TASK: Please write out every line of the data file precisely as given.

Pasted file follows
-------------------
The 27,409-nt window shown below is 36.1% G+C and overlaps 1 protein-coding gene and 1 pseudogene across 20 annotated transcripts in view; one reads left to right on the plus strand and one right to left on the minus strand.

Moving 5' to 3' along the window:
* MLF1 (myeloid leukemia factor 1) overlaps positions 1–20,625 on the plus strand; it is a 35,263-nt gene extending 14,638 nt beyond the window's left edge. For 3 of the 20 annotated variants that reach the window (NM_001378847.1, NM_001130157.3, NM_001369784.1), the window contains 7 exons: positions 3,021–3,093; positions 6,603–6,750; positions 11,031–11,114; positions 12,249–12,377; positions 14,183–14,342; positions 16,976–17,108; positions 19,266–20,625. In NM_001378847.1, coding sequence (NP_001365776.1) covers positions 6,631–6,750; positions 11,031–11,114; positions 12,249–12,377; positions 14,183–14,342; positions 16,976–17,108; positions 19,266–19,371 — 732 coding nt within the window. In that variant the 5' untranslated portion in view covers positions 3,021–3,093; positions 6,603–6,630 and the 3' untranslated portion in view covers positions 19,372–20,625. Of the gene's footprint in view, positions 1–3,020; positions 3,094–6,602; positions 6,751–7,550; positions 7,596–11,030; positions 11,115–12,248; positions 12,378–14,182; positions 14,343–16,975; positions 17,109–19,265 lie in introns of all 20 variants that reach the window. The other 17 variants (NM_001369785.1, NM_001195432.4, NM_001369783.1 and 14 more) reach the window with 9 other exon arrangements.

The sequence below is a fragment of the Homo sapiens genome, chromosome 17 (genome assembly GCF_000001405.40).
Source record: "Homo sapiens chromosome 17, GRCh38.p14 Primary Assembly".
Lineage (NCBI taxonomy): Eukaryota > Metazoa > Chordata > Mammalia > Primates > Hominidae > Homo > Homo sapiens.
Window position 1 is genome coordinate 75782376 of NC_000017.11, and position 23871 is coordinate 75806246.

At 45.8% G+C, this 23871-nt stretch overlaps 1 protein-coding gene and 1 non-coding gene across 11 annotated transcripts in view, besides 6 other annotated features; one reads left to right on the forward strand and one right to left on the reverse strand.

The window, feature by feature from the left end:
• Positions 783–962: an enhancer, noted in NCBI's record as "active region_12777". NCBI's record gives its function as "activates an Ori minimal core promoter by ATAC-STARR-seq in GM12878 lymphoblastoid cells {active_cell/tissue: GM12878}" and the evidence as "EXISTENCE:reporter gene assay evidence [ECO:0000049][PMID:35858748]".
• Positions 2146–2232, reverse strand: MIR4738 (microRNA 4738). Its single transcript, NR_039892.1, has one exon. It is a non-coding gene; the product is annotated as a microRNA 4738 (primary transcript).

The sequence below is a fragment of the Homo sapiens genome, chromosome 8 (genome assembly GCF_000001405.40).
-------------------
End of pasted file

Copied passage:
The 27,409-nt window shown below is 36.1% G+C and overlaps 1 protein-coding gene and 1 pseudogene across 20 annotated transcripts in view; one reads left to right on the plus strand and one right to left on the minus strand.

Moving 5' to 3' along the window:
* MLF1 (myeloid leukemia factor 1) overlaps positions 1–20,625 on the plus strand; it is a 35,263-nt gene extending 14,638 nt beyond the window's left edge. For 3 of the 20 annotated variants that reach the window (NM_001378847.1, NM_001130157.3, NM_001369784.1), the window contains 7 exons: positions 3,021–3,093; positions 6,603–6,750; positions 11,031–11,114; positions 12,249–12,377; positions 14,183–14,342; positions 16,976–17,108; positions 19,266–20,625. In NM_001378847.1, coding sequence (NP_001365776.1) covers positions 6,631–6,750; positions 11,031–11,114; positions 12,249–12,377; positions 14,183–14,342; positions 16,976–17,108; positions 19,266–19,371 — 732 coding nt within the window. In that variant the 5' untranslated portion in view covers positions 3,021–3,093; positions 6,603–6,630 and the 3' untranslated portion in view covers positions 19,372–20,625. Of the gene's footprint in view, positions 1–3,020; positions 3,094–6,602; positions 6,751–7,550; positions 7,596–11,030; positions 11,115–12,248; positions 12,378–14,182; positions 14,343–16,975; positions 17,109–19,265 lie in introns of all 20 variants that reach the window. The other 17 variants (NM_001369785.1, NM_001195432.4, NM_001369783.1 and 14 more) reach the window with 9 other exon arrangements.

The sequence below is a fragment of the Homo sapiens genome, chromosome 17 (genome assembly GCF_000001405.40).
Source record: "Homo sapiens chromosome 17, GRCh38.p14 Primary Assembly".
Lineage (NCBI taxonomy): Eukaryota > Metazoa > Chordata > Mammalia > Primates > Hominidae > Homo > Homo sapiens.
Window position 1 is genome coordinate 75782376 of NC_000017.11, and position 23871 is coordinate 75806246.

At 45.8% G+C, this 23871-nt stretch overlaps 1 protein-coding gene and 1 non-coding gene across 11 annotated transcripts in view, besides 6 other annotated features; one reads left to right on the forward strand and one right to left on the reverse strand.

The window, feature by feature from the left end:
• Positions 783–962: an enhancer, noted in NCBI's record as "active region_12777". NCBI's record gives its function as "activates an Ori minimal core promoter by ATAC-STARR-seq in GM12878 lymphoblastoid cells {active_cell/tissue: GM12878}" and the evidence as "EXISTENCE:reporter gene assay evidence [ECO:0000049][PMID:35858748]".
• Positions 2146–2232, reverse strand: MIR4738 (microRNA 4738). Its single transcript, NR_039892.1, has one exon. It is a non-coding gene; the product is annotated as a microRNA 4738 (primary transcript).

The sequence below is a fragment of the Homo sapiens genome, chromosome 8 (genome assembly GCF_000001405.40).